The US Presidential Race, McCain-Obama – Public Financing and Off-Shore Drilling

Money: Now that Obama has opted out of the public financing system and McCain has decided to stay in, it appears that Obama may have about $250 million to invest in the months of September and October and McCain may have only about $85 million.

Should McCain be afraid? No and Yes.

No, because I do not think that Obama’s financial edge will do much for him in advertising (traditional and non-traditional) for his candidacy and causes. The reason is simple — time is short, and there will be galore free publicity. Yes, because Obama might gain a very substantial advantage in voter registration, and mobilization with paid staff and localized promotion and patronage. It takes almost one-on-one to persuade a voter to register, and then actually vote on the election day. The upside of such voter mobilization is monumental. Here is one such analysis (from Los Angeles Times), “In Florida alone, more than half a million black registered voters stayed home in 2004. Hundreds of thousands more African Americans are eligible to vote but not registered. And campaign analysts have identified similar potential in North Carolina, Virginia, Missouri and Ohio. In these five states, which were crucial to the GOP’s presidential success in 2000 and 2004, George W. Bush’s victory margins were generally slim enough to suggest that a major expansion of black turnout could lead to Democratic gains this year.”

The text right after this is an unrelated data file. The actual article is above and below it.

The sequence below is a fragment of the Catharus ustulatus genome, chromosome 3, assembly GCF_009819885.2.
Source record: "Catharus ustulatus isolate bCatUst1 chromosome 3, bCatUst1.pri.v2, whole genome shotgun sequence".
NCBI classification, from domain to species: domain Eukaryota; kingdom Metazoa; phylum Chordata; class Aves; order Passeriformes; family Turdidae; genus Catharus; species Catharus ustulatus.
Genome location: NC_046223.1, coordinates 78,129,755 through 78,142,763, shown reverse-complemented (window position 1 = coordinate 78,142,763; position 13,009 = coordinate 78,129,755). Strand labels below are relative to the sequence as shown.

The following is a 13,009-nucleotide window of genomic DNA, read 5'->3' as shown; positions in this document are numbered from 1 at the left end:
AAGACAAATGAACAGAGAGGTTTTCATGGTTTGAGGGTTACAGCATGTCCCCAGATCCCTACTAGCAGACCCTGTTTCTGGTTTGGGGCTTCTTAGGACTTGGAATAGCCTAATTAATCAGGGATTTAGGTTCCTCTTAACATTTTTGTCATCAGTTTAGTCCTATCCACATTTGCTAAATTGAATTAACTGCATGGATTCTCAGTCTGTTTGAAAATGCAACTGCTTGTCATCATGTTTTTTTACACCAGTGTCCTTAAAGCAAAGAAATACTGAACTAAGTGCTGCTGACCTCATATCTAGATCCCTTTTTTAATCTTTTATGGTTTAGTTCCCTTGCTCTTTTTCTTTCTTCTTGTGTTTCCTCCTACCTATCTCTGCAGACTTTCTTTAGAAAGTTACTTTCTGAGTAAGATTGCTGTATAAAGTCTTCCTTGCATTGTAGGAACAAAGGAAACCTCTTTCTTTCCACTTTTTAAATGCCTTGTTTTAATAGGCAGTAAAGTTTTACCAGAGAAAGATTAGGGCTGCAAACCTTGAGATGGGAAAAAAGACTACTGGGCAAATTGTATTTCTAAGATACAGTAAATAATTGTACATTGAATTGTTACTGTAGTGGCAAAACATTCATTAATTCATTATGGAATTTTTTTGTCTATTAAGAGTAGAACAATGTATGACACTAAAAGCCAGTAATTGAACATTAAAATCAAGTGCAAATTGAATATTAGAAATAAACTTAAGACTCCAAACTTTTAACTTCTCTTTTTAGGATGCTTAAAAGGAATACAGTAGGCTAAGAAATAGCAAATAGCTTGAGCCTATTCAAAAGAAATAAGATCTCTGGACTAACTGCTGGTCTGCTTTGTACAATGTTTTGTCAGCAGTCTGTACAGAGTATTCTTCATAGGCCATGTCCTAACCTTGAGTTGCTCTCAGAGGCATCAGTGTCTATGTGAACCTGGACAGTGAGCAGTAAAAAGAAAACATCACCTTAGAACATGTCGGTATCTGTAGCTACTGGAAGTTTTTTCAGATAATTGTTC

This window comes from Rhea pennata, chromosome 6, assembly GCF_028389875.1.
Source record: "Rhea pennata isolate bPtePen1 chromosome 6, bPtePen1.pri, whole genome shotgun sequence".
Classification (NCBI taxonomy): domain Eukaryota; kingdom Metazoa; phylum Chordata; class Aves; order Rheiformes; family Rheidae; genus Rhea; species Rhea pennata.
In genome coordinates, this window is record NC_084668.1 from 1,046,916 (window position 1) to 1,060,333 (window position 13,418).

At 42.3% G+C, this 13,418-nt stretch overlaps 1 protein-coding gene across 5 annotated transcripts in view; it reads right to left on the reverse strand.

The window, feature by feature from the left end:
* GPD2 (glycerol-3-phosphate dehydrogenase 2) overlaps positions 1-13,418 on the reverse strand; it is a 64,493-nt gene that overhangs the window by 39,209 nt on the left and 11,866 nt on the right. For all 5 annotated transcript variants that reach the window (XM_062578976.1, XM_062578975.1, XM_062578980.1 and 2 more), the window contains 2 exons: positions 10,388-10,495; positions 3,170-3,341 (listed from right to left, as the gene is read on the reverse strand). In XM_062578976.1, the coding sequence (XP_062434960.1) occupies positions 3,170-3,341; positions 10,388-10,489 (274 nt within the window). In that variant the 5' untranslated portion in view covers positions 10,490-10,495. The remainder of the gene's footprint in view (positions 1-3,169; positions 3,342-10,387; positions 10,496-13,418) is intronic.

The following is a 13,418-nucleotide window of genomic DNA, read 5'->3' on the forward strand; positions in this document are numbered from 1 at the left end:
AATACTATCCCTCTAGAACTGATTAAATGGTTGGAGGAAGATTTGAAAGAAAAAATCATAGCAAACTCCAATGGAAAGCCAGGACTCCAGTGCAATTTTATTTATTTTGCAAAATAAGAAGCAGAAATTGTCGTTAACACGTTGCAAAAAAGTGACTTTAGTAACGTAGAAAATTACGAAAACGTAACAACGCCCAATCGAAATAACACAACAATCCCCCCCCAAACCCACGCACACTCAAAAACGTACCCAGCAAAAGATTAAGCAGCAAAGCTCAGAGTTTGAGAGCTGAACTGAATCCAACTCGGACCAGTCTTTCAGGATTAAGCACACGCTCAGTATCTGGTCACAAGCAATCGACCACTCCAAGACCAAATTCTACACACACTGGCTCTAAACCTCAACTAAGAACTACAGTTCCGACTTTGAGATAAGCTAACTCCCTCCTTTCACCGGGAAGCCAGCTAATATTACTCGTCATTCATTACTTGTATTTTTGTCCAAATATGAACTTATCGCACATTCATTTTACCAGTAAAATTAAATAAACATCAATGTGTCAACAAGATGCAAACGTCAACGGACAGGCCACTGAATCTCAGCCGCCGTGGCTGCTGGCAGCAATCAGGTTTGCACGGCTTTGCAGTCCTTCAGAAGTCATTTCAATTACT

Off-shore drilling: McCain has reversed his stance against off-shore drilling, and now advocates it. Obama continues to oppose this. The U.S. Congress currently has a statutory ban on off-shore drilling. What are the pros and cons?

With the high gas prices and improved technologies, voters are open to this idea — all public polls show that 55-60 percent of Americans support off-shore drilling. So that should help McCain, right? Not much for two reasons. One, the voters will always be reminded that McCain might be opportunistic and runs counter to McCain’s tough-it-out but do the right thing image. Two, the blue-collar, working class, lower income voters who are most affected by high gas prices are also surprisingly principled and tough (they would rather tough it), so McCain may gain no traction with this most plausible demographic group.

The principled-stubbornness of the working class demographic group came to most vivid demonstration when Clinton’s advocacy of temporary suspension of gas tax (and Obama’s opposition) did not fetch her any favors with this group in the Democratic primaries.